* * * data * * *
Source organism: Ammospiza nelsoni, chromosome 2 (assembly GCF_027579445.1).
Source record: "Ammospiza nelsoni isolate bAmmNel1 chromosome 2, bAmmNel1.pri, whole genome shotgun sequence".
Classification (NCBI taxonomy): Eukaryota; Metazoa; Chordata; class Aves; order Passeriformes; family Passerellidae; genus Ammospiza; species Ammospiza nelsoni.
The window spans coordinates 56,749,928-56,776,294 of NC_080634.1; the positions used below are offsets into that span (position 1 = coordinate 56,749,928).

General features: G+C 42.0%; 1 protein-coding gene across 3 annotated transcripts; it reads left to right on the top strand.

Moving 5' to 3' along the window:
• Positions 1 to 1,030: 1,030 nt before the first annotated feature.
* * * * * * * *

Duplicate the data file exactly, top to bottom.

Source organism: Ammospiza nelsoni, chromosome 2 (assembly GCF_027579445.1).
Source record: "Ammospiza nelsoni isolate bAmmNel1 chromosome 2, bAmmNel1.pri, whole genome shotgun sequence".
Classification (NCBI taxonomy): Eukaryota; Metazoa; Chordata; class Aves; order Passeriformes; family Passerellidae; genus Ammospiza; species Ammospiza nelsoni.
The window spans coordinates 56,749,928-56,776,294 of NC_080634.1; the positions used below are offsets into that span (position 1 = coordinate 56,749,928).

General features: G+C 42.0%; 1 protein-coding gene across 3 annotated transcripts; it reads left to right on the top strand.

Moving 5' to 3' along the window:
• Positions 1 to 1,030: 1,030 nt before the first annotated feature.